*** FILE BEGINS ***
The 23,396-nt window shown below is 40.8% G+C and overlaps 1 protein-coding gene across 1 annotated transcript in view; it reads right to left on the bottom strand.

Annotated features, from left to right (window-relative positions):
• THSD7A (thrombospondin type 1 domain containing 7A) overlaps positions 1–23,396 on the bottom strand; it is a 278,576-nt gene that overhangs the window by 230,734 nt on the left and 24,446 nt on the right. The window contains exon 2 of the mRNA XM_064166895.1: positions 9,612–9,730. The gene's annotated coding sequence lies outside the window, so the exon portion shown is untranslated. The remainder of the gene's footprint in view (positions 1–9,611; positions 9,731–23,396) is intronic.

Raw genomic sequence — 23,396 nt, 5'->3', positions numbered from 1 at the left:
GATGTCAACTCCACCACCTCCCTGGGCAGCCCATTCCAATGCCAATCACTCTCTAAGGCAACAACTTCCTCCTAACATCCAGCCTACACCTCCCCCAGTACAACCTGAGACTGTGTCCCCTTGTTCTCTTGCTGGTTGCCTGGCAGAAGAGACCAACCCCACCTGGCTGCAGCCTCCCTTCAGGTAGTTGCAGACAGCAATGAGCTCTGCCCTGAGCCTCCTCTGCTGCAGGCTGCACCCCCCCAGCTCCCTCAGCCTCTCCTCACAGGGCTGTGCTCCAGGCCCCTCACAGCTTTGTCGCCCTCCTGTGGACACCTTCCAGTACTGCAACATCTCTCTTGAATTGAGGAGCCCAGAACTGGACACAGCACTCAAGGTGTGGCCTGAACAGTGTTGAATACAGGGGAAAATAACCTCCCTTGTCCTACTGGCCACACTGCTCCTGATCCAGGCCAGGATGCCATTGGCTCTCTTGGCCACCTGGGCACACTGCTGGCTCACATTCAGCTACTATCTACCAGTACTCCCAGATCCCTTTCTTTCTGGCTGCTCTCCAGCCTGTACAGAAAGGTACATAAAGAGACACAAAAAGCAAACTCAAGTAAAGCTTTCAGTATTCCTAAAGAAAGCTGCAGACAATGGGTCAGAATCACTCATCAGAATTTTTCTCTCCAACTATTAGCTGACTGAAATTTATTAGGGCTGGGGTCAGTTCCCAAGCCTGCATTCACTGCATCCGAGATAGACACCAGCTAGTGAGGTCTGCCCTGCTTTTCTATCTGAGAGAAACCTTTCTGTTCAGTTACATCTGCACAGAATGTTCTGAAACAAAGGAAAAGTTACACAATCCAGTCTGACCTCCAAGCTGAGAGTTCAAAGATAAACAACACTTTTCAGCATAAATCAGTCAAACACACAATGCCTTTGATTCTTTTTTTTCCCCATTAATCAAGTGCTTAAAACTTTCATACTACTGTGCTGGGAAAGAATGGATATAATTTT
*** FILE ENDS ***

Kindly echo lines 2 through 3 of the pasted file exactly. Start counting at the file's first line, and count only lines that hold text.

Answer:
Annotated features, from left to right (window-relative positions):
• THSD7A (thrombospondin type 1 domain containing 7A) overlaps positions 1–23,396 on the bottom strand; it is a 278,576-nt gene that overhangs the window by 230,734 nt on the left and 24,446 nt on the right. The window contains exon 2 of the mRNA XM_064166895.1: positions 9,612–9,730. The gene's annotated coding sequence lies outside the window, so the exon portion shown is untranslated. The remainder of the gene's footprint in view (positions 1–9,611; positions 9,731–23,396) is intronic.